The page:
ITEM 2020 : Workshop on IoT, Edge, and Mobile for Embedded Machine Learning (ITEM)/ECML-PKDD 2020
Call For Papers
IoT, Edge, and Mobile for Embedded Machine Learning (ITEM 2020)
In conjunction with
European Conference on Machine Learning and Principles and Practice of Knowledge Discovery in Databases (ECML-PKDD 2020)
September 14-18, 2020, Ghent, Belgium
Abstract registration deadline: June 9, 2020
Submission deadline: June 24, 2020
Acceptance notification: August 1, 2020
Camera-ready paper: August 15, 2020
Workshop program and proceedings online: September 1, 2020
Workshop date: Sept 14-18, 2020 (depending on conference organization)
ABOUT THE WORKSHOP
Local and embedded machine learning (ML) is a key component for real-time data analytics in upcoming computing environments like the Internet of Things (IoT), edge computing and mobile ubiquitous systems. The goal of the ITEM workshop is to bring together experts, researchers and practitioners from all relevant communities, including ML, hardware design and embedded systems, IoT, edge, and ubiquitous / mobile computing. Topics of interest include compression techniques for existing ML models, new ML models that are especially suitable for embedded hardware, federated learning approaches, as well as automatic code generation, frameworks and tool support. The workshop is planned as a combination of invited talks, paper submissions, as well as opentable discussions.
There is an increasing need for real-time intelligent data analytics, driven by a world of Big Data, and the society’s need for pervasive intelligent devices, such as wearables for health and recreational purposes, smart city infrastructure, e-commerce, Industry 4.0, and autonomous robots. Most applications share facts like large data volumes, real-time requirements, limited resources including processor, memory, network and possibly battery life. Data might be large but possibly incomplete and uncertain. Notably, often powerful cloud services can be unavailable, or not an option due to latency or privacy constraints. For these tasks, ML is among the most promising approaches to address learning and reasoning under uncertainty. Examples include image and speech processing, such as image recognition, segmentation, object localization, multi-channel speech enhancement, speech recognition, signal processing such as radar signal denoising, with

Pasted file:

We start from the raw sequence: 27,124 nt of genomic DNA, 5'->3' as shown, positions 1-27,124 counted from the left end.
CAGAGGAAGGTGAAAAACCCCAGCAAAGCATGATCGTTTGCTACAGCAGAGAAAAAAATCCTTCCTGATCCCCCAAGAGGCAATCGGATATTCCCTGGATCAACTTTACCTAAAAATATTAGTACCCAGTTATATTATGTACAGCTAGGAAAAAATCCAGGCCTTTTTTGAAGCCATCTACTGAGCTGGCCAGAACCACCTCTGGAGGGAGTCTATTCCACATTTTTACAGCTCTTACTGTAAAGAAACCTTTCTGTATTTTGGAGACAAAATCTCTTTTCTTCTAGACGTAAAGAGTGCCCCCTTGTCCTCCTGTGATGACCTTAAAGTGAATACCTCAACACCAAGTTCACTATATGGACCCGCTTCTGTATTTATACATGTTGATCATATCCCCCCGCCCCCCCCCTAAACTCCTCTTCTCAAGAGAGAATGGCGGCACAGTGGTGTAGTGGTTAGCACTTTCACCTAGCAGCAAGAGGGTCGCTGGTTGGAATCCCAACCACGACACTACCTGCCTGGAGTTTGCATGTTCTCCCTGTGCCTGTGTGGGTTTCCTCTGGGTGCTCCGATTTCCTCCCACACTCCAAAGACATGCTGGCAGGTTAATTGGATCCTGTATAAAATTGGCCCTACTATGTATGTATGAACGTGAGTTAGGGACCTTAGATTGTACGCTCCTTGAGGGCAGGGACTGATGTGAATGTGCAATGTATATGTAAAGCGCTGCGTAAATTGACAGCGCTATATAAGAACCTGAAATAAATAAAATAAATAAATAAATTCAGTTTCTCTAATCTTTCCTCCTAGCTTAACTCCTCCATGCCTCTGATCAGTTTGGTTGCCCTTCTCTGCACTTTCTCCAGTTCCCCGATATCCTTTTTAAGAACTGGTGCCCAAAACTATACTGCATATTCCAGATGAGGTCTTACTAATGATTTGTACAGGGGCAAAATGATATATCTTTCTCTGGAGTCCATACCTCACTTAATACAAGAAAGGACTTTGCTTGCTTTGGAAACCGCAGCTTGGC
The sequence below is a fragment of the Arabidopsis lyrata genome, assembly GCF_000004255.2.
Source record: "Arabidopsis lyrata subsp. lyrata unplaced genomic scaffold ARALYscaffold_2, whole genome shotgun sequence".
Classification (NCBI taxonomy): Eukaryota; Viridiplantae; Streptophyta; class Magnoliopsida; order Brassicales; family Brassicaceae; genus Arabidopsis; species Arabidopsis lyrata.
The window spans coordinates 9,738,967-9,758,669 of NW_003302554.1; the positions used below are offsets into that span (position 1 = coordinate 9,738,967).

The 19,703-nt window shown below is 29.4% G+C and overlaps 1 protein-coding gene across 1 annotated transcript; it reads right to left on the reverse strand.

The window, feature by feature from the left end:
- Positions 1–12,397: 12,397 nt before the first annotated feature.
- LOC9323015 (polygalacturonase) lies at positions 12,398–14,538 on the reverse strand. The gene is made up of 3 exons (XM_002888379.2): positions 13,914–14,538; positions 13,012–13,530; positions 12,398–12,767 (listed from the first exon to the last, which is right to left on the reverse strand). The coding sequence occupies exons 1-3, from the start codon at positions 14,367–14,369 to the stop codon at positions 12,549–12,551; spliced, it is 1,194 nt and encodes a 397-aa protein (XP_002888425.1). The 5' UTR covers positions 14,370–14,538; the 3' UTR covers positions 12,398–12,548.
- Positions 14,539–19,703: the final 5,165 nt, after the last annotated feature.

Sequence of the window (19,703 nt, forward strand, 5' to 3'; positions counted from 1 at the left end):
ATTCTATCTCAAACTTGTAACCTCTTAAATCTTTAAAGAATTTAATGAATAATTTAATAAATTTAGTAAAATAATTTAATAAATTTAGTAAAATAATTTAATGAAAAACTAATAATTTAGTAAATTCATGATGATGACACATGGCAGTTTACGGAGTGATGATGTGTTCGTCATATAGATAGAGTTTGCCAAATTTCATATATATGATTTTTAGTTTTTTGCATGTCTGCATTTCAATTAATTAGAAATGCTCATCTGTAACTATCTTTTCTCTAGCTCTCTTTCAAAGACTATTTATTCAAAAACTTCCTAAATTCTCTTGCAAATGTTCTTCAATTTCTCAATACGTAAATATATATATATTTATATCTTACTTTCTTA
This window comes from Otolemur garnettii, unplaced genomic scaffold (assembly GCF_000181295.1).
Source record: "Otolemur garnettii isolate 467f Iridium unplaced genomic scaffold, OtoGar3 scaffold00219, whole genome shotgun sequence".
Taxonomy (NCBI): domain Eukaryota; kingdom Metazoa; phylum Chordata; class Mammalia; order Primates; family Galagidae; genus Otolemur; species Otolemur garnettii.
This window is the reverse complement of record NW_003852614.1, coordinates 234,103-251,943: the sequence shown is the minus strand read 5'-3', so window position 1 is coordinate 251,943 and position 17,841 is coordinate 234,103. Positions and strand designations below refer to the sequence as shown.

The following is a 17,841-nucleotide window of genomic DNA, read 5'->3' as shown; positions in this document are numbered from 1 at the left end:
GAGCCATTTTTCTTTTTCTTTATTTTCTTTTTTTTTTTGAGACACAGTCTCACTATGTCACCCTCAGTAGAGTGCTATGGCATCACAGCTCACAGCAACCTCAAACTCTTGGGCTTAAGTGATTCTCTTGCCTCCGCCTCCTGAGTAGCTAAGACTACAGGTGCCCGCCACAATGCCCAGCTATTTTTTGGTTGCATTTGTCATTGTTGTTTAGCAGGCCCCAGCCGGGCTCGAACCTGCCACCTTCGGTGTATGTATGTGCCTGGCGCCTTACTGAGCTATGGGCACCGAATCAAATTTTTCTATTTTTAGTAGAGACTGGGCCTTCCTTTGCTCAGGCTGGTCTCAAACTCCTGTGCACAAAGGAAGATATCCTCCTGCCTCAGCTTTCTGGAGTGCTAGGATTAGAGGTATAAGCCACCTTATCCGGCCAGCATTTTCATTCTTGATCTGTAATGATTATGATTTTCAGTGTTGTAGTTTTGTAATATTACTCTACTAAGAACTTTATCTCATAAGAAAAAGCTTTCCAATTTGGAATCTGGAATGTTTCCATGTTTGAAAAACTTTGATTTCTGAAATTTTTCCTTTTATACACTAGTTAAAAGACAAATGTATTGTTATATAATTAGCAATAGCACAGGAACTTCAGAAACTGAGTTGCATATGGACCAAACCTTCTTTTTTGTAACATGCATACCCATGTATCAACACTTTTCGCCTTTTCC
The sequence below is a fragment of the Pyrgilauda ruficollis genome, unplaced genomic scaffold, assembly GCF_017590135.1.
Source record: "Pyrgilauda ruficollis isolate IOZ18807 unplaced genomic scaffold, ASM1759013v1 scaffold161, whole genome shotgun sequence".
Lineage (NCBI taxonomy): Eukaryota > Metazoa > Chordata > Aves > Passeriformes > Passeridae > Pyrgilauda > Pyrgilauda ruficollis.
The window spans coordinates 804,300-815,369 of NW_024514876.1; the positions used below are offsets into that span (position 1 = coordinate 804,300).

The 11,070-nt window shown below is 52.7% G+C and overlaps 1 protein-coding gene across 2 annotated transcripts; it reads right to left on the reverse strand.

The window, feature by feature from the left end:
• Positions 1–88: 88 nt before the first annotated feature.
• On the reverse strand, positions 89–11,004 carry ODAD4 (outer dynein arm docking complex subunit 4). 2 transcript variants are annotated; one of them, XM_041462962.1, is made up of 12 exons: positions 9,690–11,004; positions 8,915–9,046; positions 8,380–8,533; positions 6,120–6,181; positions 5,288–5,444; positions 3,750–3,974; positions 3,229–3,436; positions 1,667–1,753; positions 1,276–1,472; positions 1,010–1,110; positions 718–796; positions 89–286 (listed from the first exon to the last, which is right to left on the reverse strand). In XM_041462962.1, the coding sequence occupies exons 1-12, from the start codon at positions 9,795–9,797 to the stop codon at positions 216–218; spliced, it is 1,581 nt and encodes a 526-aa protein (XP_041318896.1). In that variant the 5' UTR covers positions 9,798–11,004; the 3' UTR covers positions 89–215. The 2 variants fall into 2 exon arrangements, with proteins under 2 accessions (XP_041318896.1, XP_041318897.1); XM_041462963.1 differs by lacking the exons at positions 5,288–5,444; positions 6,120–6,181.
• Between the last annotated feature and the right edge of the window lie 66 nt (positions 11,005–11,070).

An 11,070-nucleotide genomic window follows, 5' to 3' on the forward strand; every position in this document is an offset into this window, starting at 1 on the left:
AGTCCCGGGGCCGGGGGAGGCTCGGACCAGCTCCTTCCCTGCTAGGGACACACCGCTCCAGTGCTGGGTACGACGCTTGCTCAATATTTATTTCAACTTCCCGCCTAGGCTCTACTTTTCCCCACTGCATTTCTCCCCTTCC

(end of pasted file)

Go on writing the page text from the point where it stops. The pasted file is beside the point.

applications as broad as robotics, medicine, autonomous navigation, recommender systems, etc.
To address uncertainty, limited data, and to improve in general the robustness of ML, new methods are required, with examples including Bayesian approaches, sum-product networks, capsule networks, graph-based neural networks, and many more. One can observe that, compared with deep convolutional neural networks, computations can be fundamentally different, compute requirements can substantially increase, and underlying properties like structure in computation are often lost. As a result, we observe a strong need for new ML methods to address the requirements of emerging workloads deployed in the real-world, such as uncertainty, robustness, and limited data. In order to not hinder the deployment of such methods on various computing devices, and to address the gap in between application and compute hardware, we furthermore need a variety of tools.